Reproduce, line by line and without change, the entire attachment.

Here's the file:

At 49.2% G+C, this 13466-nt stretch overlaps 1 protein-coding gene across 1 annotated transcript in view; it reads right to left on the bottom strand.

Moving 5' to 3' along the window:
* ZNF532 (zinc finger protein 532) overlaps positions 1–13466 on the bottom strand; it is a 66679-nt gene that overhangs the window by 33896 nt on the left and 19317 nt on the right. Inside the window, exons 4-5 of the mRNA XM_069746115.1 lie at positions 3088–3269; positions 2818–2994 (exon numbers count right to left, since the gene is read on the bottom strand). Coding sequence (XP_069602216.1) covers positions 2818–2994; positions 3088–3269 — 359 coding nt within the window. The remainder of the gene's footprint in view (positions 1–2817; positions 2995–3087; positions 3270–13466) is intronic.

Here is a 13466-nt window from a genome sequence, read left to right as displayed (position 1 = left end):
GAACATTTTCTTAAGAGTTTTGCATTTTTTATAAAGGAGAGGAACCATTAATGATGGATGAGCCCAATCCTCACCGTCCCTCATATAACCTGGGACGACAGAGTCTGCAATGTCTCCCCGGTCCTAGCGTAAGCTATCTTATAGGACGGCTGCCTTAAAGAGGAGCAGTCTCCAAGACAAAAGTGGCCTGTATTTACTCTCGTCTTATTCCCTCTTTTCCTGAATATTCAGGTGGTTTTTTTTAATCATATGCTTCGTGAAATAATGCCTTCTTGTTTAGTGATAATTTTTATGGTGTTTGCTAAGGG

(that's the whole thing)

At 49.2% G+C, this 13466-nt stretch overlaps 1 protein-coding gene across 1 annotated transcript in view; it reads right to left on the bottom strand.

Moving 5' to 3' along the window:
* ZNF532 (zinc finger protein 532) overlaps positions 1–13466 on the bottom strand; it is a 66679-nt gene that overhangs the window by 33896 nt on the left and 19317 nt on the right. Inside the window, exons 4-5 of the mRNA XM_069746115.1 lie at positions 3088–3269; positions 2818–2994 (exon numbers count right to left, since the gene is read on the bottom strand). Coding sequence (XP_069602216.1) covers positions 2818–2994; positions 3088–3269 — 359 coding nt within the window. The remainder of the gene's footprint in view (positions 1–2817; positions 2995–3087; positions 3270–13466) is intronic.

Here is a 13466-nt window from a genome sequence, read left to right as displayed (position 1 = left end):
GAACATTTTCTTAAGAGTTTTGCATTTTTTATAAAGGAGAGGAACCATTAATGATGGATGAGCCCAATCCTCACCGTCCCTCATATAACCTGGGACGACAGAGTCTGCAATGTCTCCCCGGTCCTAGCGTAAGCTATCTTATAGGACGGCTGCCTTAAAGAGGAGCAGTCTCCAAGACAAAAGTGGCCTGTATTTACTCTCGTCTTATTCCCTCTTTTCCTGAATATTCAGGTGGTTTTTTTTAATCATATGCTTCGTGAAATAATGCCTTCTTGTTTAGTGATAATTTTTATGGTGTTTGCTAAGGG